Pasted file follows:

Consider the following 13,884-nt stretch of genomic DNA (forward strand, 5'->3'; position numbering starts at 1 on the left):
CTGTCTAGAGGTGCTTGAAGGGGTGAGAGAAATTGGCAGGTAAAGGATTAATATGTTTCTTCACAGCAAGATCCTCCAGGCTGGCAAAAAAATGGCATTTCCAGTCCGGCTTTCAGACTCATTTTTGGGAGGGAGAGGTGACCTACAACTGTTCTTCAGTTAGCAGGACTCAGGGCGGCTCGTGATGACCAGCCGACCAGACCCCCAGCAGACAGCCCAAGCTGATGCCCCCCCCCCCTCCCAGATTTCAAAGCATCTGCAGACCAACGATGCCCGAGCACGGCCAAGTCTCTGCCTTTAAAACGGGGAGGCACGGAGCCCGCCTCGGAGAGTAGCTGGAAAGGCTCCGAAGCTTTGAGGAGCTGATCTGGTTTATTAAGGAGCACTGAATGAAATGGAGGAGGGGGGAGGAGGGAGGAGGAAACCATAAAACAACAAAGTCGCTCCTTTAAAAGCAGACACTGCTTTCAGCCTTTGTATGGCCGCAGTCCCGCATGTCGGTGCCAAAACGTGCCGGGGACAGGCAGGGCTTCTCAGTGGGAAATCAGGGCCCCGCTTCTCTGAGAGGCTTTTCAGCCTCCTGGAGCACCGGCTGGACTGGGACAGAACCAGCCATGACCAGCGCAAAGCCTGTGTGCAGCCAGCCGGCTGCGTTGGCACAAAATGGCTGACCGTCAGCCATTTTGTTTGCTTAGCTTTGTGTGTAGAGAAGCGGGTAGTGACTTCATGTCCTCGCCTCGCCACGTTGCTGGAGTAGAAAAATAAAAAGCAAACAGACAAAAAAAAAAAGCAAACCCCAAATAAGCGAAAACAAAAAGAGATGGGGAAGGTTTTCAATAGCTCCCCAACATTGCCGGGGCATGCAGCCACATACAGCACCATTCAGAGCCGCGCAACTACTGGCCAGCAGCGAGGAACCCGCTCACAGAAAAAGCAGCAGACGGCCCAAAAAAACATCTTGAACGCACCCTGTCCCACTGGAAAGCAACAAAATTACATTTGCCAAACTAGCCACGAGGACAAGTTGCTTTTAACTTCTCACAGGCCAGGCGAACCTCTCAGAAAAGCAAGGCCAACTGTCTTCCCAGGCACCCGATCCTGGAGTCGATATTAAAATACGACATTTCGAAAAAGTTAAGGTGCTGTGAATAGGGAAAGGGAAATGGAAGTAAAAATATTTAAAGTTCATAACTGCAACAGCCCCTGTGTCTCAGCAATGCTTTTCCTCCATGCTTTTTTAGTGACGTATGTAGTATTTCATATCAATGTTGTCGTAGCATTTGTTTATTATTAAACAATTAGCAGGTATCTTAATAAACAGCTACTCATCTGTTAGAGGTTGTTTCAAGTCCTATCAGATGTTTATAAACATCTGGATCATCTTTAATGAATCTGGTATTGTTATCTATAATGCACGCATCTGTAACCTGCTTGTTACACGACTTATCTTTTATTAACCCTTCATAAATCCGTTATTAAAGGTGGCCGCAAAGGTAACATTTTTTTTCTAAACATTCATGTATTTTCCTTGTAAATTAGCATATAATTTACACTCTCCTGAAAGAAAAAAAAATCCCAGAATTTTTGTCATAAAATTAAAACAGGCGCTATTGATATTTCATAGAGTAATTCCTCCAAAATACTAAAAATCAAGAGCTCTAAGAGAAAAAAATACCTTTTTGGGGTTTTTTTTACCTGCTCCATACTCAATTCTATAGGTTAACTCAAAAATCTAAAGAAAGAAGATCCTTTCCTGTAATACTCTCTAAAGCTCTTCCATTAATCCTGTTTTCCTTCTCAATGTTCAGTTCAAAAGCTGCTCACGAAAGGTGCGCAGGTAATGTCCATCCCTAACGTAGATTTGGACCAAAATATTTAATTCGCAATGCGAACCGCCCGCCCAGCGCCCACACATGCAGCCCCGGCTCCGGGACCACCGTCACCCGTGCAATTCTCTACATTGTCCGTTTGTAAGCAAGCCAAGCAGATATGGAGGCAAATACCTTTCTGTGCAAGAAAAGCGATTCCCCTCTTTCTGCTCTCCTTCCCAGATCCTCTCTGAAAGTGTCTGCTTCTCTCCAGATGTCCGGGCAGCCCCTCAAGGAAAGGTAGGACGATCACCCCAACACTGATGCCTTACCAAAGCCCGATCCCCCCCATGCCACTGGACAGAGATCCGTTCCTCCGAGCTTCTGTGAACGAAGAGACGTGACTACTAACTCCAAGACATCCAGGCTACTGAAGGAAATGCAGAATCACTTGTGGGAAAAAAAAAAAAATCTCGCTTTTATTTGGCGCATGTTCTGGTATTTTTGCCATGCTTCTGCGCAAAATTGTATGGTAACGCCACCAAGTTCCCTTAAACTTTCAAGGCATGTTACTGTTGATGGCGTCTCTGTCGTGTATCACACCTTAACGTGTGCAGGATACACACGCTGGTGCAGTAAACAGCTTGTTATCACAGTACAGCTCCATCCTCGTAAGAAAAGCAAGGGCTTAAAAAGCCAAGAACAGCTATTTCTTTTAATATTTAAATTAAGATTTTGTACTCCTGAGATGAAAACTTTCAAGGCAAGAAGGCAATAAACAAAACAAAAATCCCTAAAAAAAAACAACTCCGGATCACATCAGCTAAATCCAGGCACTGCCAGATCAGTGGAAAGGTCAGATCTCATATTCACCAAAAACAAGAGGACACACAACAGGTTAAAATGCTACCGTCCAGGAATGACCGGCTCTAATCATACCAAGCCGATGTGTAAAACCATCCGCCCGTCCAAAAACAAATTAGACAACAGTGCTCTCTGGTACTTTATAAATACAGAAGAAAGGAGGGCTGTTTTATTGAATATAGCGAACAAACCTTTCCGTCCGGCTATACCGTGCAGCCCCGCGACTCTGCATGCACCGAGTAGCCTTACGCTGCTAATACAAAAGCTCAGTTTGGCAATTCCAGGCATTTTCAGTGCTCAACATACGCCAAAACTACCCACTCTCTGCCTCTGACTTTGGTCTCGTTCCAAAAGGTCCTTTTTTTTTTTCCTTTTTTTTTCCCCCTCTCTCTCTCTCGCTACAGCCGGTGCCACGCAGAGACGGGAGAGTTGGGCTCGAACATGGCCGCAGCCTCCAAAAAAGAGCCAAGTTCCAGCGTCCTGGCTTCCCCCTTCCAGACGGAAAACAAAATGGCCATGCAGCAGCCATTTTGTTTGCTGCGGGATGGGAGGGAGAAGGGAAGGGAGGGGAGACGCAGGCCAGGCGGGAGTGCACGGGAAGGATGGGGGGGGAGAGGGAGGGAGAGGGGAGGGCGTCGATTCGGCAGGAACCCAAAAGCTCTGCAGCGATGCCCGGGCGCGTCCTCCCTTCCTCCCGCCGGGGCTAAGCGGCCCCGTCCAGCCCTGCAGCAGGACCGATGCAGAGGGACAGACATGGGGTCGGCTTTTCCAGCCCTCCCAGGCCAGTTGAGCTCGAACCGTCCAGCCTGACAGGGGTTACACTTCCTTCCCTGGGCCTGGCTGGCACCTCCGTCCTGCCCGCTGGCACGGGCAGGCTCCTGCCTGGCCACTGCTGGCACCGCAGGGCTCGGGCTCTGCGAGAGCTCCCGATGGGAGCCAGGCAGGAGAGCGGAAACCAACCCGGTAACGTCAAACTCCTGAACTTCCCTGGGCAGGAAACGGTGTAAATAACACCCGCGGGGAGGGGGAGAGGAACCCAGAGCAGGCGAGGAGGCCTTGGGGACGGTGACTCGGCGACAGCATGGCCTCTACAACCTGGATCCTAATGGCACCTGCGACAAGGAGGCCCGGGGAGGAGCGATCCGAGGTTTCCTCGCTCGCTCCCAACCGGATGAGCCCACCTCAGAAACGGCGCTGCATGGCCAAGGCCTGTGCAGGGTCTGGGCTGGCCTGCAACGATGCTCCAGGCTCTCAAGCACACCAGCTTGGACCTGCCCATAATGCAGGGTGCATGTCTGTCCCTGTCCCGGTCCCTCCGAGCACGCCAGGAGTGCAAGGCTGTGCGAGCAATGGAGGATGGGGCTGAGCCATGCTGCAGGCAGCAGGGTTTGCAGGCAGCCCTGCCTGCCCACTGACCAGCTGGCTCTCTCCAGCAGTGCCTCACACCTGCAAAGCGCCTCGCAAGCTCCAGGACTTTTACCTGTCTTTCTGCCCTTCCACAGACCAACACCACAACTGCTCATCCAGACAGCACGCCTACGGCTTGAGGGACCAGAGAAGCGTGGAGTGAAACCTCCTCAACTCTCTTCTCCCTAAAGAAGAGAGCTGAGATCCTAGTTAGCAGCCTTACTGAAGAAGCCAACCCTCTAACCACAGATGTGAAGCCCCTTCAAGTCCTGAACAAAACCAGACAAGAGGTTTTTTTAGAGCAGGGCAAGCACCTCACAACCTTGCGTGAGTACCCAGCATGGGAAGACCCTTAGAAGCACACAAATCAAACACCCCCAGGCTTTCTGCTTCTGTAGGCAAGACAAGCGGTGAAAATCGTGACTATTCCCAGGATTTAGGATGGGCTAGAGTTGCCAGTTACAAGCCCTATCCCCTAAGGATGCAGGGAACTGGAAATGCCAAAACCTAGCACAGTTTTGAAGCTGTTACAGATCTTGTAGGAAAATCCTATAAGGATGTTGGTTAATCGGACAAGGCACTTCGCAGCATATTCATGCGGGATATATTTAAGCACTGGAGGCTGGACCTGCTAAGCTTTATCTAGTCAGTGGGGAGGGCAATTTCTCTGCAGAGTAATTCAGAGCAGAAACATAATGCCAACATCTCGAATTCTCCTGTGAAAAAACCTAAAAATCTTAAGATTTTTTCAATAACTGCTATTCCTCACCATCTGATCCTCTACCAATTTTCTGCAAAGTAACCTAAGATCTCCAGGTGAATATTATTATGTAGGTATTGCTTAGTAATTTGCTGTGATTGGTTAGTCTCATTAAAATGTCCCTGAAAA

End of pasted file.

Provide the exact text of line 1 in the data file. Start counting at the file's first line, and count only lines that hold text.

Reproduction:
Consider the following 13,884-nt stretch of genomic DNA (forward strand, 5'->3'; position numbering starts at 1 on the left):